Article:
Once we reach the second site, the movie hits the ground running, providing thrills and chills from both the dinosaurs and the greedy human hunters who want to expoit the island to bail out their failing company. However, though the action is solid, the story is a little on the weak side, and Sam Neill's Alan Grant is sorely missed, as he brought so much to the first film. However, The Lost World is still a good way to spend an afternoon if you're looking for some good prehistoric fun. 4/5
Jurassic Park III saw far less hype and a smaller scope than either of its predecessor's. Helmed by Jumanji's Joe Johnston, Jurassic Park III features the return of Sam Neill as Alan Grant, an aging scientist who sees his field's support dimishing quickly. When a wealthy magnate offers him a large sum of money to give them an arial tour of Site B, he accepts.
What he doesn't know is that the couple is, in reality, looking for their lost son, who disappeared on the island two weeks earlier. In their race to find the boy, Grant, his assistant, and the parents get in a mess of trouble with a T-rex, an over-sized Spinosaurus, and a vengeful pack of Velociraptors.
Though the story is fairly weak in the third outing, the narrative is focused. Johnston uses tight direction and the character conflict along withe hungry dinosaurs to keep the movie going. The action begins in the opening sequence, and for the next hour and a half, it rarely lets up. There are some great set pieces including some high-flying antics with some nasty pterosaurs, and a tense stand-off with the raptors. The best thing about this movie is that it doesn't overstay its welcome. It builds to a great climax, and once it's over, the movie is done, keeping everything tight and fun all the way through. 4/5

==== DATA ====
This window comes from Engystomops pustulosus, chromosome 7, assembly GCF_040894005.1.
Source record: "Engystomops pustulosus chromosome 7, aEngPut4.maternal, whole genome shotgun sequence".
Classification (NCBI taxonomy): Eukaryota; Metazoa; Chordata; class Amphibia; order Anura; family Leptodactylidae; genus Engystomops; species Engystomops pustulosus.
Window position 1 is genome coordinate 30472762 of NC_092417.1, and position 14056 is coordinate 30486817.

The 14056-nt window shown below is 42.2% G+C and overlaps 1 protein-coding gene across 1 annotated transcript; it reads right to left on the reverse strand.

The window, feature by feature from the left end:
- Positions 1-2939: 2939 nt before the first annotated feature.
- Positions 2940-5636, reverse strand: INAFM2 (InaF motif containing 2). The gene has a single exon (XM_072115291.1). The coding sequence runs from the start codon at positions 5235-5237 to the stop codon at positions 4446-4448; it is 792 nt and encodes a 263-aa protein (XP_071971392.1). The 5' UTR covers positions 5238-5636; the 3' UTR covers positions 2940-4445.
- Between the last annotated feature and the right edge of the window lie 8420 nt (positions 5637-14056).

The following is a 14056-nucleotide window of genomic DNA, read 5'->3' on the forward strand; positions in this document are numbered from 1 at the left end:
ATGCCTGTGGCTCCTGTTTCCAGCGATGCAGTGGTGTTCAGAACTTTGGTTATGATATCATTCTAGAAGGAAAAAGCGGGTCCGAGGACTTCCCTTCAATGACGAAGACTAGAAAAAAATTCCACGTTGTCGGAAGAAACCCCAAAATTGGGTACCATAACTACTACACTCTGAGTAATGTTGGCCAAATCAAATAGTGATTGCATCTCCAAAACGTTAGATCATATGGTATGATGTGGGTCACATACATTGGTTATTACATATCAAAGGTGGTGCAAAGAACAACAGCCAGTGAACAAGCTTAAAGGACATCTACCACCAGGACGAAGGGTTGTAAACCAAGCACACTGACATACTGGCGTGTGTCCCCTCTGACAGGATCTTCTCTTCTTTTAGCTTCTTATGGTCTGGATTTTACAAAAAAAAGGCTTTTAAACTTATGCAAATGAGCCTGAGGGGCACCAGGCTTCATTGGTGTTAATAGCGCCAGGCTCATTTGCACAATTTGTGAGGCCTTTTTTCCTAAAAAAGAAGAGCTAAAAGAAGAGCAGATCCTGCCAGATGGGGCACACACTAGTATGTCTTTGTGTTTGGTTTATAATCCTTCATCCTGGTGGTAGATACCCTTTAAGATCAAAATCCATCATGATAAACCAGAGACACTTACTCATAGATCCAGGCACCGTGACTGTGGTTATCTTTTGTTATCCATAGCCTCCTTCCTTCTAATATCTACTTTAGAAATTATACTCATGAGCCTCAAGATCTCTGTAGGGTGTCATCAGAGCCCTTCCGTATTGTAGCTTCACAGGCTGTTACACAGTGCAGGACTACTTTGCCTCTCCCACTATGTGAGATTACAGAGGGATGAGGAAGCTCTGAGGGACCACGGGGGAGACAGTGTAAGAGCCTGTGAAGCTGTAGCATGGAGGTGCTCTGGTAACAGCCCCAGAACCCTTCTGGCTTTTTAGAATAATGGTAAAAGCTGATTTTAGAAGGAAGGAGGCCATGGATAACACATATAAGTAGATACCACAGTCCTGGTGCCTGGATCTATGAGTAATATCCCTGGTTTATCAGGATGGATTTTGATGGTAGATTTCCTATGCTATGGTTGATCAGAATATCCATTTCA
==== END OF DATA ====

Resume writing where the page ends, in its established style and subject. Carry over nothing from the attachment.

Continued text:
Overall, these are some fatnastic dinosaur movies, and the extras on the DVDs are well worth the wait. Overall: 4/5
on April 2, 2004
With the first "Jurassic Park," ILM broke new ground in CGI special effects. They created dinosaurs that looked incredibly real, and at the time people really didn't know how it was done. I figured it had something to do with computers and the same technology that was used for The Abyss, Terminator 2, and one of the Sherlock Holmes movies back in the 80's ("Young Sherlock Holmes" perhaps?), but still had no idea how it was done, and had never seen anything like it before. This was truly a unique experience. This film told many other film-makers, like George Lucas, Peter Jackson, etc., that anything that could be imagined could be made into a film, which is the reason why we now have the Star Wars Special Editions, the Star Wars Prequels, The Lord of the Rings, and countless other great sci-fi/fantasy films being made. For this reason, as well as the great thrill ride of a story that the first Jurassic Park gave us, this movie is among the greats.
"The Lost World: Jurassic Park," gave us an even better dino flick than the first one did, raising the bar in what could be done with CGI and animatronics as well as creating an even more fun story. And the story got even scarier at times than the first one. I especially liked it when the T-Rex got loose in San Francisco.